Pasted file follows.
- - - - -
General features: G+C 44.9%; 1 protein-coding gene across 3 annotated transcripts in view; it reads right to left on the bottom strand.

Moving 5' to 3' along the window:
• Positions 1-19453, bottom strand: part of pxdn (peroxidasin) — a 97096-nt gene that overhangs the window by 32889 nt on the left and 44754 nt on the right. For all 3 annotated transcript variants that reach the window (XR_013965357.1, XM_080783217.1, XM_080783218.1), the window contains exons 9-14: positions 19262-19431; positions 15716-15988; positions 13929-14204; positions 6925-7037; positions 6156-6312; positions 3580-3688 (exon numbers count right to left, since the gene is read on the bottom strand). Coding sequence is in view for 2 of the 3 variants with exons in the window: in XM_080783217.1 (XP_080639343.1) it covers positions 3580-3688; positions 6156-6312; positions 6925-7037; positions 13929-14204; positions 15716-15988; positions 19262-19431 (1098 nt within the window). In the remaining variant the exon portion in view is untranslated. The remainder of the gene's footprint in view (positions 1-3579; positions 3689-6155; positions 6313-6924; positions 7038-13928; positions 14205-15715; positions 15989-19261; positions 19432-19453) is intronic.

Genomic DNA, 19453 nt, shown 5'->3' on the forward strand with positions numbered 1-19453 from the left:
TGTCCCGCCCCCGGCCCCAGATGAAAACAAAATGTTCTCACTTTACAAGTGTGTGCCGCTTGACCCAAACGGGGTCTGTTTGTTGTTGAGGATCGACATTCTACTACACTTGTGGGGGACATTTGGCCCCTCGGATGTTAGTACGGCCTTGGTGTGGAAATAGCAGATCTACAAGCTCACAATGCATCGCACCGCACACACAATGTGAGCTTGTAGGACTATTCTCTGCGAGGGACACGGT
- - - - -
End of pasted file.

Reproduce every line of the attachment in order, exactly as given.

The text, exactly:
General features: G+C 44.9%; 1 protein-coding gene across 3 annotated transcripts in view; it reads right to left on the bottom strand.

Moving 5' to 3' along the window:
• Positions 1-19453, bottom strand: part of pxdn (peroxidasin) — a 97096-nt gene that overhangs the window by 32889 nt on the left and 44754 nt on the right. For all 3 annotated transcript variants that reach the window (XR_013965357.1, XM_080783217.1, XM_080783218.1), the window contains exons 9-14: positions 19262-19431; positions 15716-15988; positions 13929-14204; positions 6925-7037; positions 6156-6312; positions 3580-3688 (exon numbers count right to left, since the gene is read on the bottom strand). Coding sequence is in view for 2 of the 3 variants with exons in the window: in XM_080783217.1 (XP_080639343.1) it covers positions 3580-3688; positions 6156-6312; positions 6925-7037; positions 13929-14204; positions 15716-15988; positions 19262-19431 (1098 nt within the window). In the remaining variant the exon portion in view is untranslated. The remainder of the gene's footprint in view (positions 1-3579; positions 3689-6155; positions 6313-6924; positions 7038-13928; positions 14205-15715; positions 15989-19261; positions 19432-19453) is intronic.

Genomic DNA, 19453 nt, shown 5'->3' on the forward strand with positions numbered 1-19453 from the left:
TGTCCCGCCCCCGGCCCCAGATGAAAACAAAATGTTCTCACTTTACAAGTGTGTGCCGCTTGACCCAAACGGGGTCTGTTTGTTGTTGAGGATCGACATTCTACTACACTTGTGGGGGACATTTGGCCCCTCGGATGTTAGTACGGCCTTGGTGTGGAAATAGCAGATCTACAAGCTCACAATGCATCGCACCGCACACACAATGTGAGCTTGTAGGACTATTCTCTGCGAGGGACACGGT